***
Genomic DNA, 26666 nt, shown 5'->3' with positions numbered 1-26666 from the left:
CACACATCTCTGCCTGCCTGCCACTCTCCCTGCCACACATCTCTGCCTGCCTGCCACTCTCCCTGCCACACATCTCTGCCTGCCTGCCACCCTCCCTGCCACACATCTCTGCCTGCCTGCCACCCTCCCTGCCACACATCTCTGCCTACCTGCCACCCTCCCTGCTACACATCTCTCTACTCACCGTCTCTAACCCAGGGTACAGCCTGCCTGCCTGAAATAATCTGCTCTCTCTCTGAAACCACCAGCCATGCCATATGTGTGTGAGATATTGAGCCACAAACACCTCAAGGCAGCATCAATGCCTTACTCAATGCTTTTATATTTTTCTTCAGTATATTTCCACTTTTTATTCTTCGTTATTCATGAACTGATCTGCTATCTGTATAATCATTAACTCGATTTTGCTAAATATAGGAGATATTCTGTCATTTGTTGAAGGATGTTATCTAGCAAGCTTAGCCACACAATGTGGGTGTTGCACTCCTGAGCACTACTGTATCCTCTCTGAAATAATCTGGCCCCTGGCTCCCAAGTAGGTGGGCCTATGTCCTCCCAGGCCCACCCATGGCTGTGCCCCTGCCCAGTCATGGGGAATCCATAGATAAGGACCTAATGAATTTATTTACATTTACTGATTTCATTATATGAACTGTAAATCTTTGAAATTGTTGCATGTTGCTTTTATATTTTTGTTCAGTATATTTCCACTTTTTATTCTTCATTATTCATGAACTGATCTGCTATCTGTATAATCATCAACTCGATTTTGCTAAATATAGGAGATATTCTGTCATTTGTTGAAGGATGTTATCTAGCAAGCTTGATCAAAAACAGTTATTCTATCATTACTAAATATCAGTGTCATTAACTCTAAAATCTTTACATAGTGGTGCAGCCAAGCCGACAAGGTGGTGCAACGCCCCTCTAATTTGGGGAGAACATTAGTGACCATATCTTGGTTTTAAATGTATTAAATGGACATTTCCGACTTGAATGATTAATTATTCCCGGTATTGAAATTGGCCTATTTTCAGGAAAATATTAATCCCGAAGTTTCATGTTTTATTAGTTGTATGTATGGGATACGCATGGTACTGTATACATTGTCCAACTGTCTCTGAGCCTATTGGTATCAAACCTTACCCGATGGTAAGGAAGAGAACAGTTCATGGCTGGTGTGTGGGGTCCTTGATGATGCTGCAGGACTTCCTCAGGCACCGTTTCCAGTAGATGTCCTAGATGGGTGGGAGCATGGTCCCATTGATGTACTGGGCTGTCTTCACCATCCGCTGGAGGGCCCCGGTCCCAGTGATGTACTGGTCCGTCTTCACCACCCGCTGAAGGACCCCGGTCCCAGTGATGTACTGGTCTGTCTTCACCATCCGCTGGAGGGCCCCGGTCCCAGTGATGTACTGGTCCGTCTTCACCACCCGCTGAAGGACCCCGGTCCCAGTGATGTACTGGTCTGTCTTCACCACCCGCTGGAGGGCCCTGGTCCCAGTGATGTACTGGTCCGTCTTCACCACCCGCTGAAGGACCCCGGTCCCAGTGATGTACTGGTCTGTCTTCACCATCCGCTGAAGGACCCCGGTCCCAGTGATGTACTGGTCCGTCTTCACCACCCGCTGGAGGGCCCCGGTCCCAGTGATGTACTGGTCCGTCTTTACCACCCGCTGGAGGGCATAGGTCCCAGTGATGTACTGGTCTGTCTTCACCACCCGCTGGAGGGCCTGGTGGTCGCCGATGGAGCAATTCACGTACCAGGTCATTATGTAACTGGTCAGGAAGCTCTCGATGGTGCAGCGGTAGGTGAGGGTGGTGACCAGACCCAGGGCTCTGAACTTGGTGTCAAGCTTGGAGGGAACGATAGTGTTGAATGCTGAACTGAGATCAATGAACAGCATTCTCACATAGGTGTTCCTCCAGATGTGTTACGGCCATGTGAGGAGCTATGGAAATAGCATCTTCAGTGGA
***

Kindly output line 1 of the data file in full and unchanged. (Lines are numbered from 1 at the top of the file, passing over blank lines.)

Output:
Genomic DNA, 26666 nt, shown 5'->3' with positions numbered 1-26666 from the left: